One-Man “Satchmo” at Long Wharf
by Tom Holehan
Two plays: one a classic, one new and each dealing with the African-American experience are currently on the boards at two Connecticut theatres. Lorraine Hansberry’s family drama, “A Raisin in the Sun”, is in revival at the Westport Country Playhouse while Terry Teachout’s one-man show about Louis Armstrong, “Satchmo at the Waldorf”, is the season-opener for New Haven’s Long Wharf Theatre.
“Satchmo” finds 70-year-old Louis Armstrong (a sturdy John Douglas Thompson), in his dressing room after playing a gig at the Waldorf-Astoria in 1971. The play is one of those “...and then I did” solo outings where the character dictates his memoirs while conversing with the audience. Mr. Teachout, who has written an Armstrong biography, is primarily interested in Armstrong’s conflicted relationship with his long-time manager as well as the musician’s distress that white audiences remained his most ardent supporters. He reveals that to many in the African-American community he became an “Uncle Tom” who betrayed his race and played the grinning fool for white America.
That conflict makes for interesting if not devastating drama. But “Satchmo” is far more concerned with Armstrong’s love/hate relationship with his Jewish manager, an overly familiar theme which takes up most of the play’s 90-minute running time. Mr. Thompson, a commanding presence in Hartford Stage’s “Antony and Cleopatra” last season, seems in rather robust condition to portray a frail man with the weight of the world on his shoulders. The actor is actually more successful when he play’s Armstrong’s ruthless, fast-talking agent and even funnier playing a resentful and embittered Miles Davis. It’s also a bit of a disappointment and surprise that Thompson never sings or plays the trumpet during the play. The snippets of Armstrong recordings heard in the background only leaves one wanting more.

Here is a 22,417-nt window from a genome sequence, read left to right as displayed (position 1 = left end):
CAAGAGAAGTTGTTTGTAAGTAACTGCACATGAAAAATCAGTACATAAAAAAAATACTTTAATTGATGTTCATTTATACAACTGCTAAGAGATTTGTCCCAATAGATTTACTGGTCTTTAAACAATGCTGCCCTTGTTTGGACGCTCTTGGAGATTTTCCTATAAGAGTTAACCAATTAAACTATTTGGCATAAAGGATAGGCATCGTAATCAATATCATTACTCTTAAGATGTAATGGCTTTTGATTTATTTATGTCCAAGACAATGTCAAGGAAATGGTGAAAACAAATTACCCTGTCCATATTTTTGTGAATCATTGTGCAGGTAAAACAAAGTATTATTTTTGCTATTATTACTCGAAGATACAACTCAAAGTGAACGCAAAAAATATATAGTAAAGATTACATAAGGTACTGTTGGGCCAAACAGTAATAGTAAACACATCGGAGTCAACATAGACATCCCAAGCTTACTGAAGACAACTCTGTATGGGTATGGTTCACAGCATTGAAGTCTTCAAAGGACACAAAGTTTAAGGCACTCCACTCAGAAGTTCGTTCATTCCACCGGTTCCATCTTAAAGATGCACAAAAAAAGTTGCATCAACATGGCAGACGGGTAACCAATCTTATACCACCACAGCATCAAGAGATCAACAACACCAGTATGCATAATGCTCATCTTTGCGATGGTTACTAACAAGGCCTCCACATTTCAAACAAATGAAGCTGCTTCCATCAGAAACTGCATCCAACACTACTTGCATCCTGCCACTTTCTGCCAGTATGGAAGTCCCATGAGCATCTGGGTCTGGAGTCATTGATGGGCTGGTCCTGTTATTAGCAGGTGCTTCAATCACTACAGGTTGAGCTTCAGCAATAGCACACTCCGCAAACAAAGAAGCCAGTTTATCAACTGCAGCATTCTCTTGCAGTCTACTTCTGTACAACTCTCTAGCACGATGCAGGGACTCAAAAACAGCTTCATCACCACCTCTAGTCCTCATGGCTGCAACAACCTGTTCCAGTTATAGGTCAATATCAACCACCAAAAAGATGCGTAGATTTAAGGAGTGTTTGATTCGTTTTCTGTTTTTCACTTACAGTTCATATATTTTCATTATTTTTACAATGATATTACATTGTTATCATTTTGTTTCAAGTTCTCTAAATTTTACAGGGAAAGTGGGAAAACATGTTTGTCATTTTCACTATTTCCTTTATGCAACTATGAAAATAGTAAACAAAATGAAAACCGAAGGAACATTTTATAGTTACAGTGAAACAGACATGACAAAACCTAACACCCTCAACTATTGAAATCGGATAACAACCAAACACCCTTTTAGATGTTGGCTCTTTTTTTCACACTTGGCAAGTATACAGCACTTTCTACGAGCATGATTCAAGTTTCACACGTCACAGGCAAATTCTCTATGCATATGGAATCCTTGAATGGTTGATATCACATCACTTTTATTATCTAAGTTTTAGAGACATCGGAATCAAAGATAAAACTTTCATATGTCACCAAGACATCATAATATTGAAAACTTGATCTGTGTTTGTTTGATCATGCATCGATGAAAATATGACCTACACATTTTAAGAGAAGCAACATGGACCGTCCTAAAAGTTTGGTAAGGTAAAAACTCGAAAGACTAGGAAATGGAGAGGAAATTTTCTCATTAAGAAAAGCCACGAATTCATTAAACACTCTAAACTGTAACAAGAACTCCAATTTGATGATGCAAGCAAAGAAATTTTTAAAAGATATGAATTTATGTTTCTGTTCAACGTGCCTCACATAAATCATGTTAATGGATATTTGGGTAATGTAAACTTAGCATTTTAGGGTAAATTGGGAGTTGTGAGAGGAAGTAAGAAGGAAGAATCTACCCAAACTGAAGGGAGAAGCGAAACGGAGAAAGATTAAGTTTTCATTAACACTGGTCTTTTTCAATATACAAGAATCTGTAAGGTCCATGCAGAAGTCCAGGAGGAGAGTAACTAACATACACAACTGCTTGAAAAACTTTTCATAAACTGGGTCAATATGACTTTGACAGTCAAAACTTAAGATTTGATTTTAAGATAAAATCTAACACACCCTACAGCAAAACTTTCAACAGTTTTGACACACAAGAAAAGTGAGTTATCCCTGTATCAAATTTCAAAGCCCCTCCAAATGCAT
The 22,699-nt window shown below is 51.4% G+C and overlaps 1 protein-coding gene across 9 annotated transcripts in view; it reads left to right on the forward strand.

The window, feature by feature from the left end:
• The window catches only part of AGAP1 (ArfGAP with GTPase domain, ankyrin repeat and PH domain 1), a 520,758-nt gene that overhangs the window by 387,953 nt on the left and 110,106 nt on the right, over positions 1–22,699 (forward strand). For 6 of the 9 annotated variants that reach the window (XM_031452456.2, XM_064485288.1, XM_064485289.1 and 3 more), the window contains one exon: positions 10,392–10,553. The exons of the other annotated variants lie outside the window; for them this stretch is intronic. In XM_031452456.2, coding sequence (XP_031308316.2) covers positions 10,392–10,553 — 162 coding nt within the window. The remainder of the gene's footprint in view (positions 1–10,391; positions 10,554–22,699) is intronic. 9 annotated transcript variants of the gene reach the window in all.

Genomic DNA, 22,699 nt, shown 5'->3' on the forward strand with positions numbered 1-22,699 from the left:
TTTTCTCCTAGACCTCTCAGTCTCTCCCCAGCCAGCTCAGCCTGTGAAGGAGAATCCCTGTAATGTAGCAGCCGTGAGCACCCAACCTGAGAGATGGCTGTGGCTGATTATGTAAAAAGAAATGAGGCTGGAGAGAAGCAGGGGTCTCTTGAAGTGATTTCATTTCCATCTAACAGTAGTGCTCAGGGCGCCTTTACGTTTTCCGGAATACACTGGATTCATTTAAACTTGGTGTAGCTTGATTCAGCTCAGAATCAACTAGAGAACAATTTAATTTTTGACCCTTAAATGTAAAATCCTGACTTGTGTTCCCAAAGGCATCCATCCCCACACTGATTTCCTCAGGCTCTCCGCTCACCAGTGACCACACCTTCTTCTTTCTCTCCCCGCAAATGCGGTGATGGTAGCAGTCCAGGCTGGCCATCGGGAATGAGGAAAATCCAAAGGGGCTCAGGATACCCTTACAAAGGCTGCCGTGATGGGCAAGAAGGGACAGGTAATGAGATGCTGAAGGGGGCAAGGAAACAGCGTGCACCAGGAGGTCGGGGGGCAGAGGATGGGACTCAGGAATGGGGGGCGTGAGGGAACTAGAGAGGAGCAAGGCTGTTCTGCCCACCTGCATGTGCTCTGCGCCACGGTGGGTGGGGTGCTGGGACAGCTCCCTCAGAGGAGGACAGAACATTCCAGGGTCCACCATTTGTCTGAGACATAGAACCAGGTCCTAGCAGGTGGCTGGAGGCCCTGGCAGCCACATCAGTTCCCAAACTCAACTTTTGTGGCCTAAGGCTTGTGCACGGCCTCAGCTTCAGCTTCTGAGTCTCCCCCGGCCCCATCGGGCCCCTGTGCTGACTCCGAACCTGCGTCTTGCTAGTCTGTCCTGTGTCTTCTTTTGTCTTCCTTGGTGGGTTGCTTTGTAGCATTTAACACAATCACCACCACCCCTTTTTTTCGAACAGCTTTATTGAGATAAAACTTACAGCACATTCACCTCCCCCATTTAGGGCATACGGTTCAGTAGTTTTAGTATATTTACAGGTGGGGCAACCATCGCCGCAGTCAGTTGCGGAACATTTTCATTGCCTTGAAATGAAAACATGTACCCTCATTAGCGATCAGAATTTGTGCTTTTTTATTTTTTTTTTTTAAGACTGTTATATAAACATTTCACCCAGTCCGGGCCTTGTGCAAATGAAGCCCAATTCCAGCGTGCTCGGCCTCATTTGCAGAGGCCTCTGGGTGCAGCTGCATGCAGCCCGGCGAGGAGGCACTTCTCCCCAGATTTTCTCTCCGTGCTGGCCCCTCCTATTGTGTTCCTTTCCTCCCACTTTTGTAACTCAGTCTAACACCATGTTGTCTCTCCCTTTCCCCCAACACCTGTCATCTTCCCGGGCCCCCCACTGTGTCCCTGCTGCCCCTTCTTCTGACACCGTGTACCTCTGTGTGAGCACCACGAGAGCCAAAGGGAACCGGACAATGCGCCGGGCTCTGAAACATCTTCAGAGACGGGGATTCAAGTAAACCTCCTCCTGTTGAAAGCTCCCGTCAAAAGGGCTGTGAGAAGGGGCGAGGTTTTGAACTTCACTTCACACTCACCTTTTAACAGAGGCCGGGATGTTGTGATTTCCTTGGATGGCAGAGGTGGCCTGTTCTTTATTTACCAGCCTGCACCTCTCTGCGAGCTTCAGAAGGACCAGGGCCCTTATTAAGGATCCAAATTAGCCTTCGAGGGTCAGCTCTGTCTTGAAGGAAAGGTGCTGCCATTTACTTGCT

The play, directed crisply by Gordon Edelstein, may be a less-than-auspicious opening for Long Wharf’s 48th season, but it is not without merit. In addition to the commendable lead performance, Lee Savage’s dressing room set design, Ilona Somogyi’s costuming, John Gromada’s sound and Stephen Strawbridge’s lighting are at their usual high levels.
“Satchmo at the Waldorf” continues at Long Wharf’s Stage II through November 4. For further information or ticket reservations call the box office at 787.4282 or visit: www.longwharf.org.
Tom Holehan is one of the founders of the Connecticut Critics Circle, a frequent contributor to WPKN Radio’s “State of the Arts” program and Artistic Director of Stratford’s Square One Theatre Company. He welcomes comments at: email@example.com. His reviews and other theatre information can be found on the Connecticut Critics Circle website: www.ctcritics.org.